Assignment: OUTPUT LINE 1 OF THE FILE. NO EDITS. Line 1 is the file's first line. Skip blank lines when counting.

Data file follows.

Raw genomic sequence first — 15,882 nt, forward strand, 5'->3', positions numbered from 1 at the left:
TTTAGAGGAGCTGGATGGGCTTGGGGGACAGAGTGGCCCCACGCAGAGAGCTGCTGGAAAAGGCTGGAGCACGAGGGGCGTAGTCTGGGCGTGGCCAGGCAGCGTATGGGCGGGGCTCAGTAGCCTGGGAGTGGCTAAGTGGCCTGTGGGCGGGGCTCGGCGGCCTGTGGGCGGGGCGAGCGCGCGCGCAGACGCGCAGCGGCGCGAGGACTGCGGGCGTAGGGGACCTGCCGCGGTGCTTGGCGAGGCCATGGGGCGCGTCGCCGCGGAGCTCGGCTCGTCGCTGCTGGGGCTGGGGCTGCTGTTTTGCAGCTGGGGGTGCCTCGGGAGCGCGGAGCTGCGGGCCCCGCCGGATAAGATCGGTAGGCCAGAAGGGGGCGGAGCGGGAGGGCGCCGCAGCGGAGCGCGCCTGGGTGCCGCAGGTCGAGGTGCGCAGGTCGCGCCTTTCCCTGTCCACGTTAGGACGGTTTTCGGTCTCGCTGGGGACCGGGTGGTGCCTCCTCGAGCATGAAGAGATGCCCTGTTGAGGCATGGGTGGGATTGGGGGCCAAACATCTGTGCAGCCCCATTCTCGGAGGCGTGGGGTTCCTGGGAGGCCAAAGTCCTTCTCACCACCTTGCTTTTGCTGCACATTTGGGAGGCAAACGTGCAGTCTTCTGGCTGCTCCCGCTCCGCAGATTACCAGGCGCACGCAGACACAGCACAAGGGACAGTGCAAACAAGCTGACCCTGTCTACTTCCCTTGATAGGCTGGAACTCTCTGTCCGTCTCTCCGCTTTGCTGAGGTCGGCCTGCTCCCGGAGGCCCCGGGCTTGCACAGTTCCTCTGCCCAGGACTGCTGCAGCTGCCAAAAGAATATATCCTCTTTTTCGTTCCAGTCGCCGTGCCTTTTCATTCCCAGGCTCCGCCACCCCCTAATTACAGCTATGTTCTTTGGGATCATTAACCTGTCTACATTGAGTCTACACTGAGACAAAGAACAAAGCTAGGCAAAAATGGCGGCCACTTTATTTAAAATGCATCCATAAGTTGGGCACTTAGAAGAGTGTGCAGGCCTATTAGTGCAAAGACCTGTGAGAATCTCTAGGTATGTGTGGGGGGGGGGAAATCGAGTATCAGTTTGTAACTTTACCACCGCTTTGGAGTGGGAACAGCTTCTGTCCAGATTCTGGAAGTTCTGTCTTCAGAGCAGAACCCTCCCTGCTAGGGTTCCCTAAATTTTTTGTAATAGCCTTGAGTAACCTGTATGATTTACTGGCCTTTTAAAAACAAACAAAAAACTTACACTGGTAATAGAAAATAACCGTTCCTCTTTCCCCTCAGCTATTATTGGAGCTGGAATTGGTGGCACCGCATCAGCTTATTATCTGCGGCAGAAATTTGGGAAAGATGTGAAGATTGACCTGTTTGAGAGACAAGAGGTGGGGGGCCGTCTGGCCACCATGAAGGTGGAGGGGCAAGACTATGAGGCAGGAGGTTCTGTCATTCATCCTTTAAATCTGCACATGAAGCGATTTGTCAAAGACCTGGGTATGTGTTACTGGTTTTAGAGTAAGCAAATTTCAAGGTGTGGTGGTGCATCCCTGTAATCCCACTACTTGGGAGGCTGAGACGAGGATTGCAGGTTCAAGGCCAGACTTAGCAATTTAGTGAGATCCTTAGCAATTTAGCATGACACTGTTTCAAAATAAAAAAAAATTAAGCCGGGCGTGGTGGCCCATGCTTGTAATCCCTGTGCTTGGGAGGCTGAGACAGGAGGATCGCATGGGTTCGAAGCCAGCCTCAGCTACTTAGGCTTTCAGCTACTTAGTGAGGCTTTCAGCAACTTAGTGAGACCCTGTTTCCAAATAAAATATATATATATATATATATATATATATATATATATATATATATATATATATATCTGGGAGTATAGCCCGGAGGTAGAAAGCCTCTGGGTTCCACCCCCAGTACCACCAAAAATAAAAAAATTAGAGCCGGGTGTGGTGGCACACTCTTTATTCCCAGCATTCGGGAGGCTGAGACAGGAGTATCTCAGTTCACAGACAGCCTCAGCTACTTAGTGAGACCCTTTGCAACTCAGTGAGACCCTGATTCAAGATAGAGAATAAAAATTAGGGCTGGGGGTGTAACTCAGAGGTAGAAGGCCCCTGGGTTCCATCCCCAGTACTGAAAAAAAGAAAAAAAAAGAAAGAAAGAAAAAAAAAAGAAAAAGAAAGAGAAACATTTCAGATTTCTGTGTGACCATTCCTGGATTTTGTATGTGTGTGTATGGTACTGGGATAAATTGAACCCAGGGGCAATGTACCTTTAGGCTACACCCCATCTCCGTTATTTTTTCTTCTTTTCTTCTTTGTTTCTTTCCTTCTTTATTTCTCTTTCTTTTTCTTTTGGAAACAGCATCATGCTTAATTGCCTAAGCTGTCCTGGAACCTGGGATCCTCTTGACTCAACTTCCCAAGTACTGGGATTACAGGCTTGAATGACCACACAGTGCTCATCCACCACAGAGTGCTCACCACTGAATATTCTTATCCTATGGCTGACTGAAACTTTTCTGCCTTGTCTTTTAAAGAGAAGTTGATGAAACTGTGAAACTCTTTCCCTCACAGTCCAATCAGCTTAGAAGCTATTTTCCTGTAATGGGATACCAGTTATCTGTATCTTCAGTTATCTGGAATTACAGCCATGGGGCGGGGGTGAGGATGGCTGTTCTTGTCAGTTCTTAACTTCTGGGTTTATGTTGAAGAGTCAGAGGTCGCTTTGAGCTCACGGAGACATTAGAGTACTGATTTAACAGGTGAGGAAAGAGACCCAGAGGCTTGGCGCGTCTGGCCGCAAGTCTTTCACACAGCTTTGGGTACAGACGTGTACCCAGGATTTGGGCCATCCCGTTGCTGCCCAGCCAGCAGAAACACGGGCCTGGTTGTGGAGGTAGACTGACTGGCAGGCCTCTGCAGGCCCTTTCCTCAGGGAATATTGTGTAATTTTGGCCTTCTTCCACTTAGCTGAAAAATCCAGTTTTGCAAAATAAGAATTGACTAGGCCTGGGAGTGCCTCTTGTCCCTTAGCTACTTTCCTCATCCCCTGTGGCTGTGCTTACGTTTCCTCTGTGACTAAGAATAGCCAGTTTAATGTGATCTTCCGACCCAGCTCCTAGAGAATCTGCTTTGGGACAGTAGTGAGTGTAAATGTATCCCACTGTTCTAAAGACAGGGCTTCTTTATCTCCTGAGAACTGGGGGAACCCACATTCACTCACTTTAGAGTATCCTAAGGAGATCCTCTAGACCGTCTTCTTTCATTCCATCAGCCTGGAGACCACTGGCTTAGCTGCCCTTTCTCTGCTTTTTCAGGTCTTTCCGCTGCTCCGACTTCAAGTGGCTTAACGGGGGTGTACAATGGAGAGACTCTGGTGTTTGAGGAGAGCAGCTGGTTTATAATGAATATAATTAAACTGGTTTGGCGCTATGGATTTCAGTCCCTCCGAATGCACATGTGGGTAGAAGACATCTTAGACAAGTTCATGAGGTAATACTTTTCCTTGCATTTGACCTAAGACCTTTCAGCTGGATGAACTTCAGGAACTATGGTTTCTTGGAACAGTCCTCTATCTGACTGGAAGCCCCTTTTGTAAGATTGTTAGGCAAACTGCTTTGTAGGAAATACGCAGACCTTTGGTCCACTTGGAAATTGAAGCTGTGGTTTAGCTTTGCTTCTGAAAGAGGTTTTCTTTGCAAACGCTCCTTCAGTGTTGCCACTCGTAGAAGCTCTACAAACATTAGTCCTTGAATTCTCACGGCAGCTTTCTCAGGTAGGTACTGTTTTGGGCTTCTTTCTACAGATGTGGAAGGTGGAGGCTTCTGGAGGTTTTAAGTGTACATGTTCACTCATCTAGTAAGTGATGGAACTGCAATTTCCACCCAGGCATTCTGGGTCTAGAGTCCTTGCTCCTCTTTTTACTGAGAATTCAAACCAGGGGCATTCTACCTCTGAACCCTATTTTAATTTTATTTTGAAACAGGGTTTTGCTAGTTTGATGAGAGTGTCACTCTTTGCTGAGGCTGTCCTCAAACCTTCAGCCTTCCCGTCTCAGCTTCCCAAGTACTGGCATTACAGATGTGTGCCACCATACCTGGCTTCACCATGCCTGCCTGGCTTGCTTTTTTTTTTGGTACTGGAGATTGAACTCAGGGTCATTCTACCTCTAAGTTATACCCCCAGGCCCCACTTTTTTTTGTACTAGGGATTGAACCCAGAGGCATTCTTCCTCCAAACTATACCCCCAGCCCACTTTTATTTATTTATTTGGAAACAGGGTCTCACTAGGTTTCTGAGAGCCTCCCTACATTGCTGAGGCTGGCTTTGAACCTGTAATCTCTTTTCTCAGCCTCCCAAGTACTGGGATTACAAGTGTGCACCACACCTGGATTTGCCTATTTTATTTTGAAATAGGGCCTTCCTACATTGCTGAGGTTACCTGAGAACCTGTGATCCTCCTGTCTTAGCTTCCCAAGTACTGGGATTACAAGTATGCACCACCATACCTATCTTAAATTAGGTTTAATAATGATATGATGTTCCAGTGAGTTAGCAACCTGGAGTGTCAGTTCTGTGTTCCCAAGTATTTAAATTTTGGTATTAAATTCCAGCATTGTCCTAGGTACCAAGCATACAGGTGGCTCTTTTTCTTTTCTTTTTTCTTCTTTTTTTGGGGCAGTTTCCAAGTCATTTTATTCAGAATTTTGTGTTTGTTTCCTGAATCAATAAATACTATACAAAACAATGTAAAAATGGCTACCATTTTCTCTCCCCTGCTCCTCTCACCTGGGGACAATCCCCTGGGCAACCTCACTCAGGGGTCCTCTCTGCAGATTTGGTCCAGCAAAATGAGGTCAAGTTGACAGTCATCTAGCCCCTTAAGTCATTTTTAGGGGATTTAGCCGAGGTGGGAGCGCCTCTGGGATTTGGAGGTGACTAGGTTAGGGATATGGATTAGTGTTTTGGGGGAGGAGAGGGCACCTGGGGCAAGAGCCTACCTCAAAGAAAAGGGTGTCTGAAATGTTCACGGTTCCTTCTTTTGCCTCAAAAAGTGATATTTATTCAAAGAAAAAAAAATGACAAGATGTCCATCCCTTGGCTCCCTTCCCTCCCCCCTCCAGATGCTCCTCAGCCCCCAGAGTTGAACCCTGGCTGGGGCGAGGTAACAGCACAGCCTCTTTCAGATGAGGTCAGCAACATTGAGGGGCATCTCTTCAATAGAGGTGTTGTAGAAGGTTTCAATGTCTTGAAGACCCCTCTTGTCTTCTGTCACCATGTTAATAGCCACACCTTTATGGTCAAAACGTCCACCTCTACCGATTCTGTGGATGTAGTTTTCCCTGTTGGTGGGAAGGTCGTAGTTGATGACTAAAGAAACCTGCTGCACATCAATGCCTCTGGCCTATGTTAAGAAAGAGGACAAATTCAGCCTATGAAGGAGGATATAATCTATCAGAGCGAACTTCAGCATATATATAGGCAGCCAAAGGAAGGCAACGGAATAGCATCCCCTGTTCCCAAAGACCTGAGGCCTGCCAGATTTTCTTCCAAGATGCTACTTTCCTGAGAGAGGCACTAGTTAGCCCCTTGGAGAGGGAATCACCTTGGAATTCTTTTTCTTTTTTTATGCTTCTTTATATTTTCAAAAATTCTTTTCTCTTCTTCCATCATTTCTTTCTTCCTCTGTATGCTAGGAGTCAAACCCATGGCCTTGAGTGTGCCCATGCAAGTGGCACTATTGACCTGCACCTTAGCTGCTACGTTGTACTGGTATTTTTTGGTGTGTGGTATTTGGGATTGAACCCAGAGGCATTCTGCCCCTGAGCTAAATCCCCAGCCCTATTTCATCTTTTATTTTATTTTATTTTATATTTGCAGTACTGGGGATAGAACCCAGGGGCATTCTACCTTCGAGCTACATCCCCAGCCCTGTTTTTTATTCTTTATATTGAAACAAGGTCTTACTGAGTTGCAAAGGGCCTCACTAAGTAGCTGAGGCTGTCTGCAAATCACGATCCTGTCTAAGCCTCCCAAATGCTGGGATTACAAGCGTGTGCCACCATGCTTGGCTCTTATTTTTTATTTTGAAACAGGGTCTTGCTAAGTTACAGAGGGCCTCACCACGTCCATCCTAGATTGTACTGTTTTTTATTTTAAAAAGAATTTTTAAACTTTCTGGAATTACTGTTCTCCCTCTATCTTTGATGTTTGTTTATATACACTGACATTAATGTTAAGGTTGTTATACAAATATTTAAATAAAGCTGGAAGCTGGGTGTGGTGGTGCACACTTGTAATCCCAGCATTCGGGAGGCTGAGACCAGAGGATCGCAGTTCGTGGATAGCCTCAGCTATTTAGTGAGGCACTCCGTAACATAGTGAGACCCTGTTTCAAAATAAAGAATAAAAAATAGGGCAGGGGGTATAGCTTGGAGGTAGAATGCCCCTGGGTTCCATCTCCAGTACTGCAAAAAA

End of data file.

Raw genomic sequence first — 15,882 nt, forward strand, 5'->3', positions numbered from 1 at the left: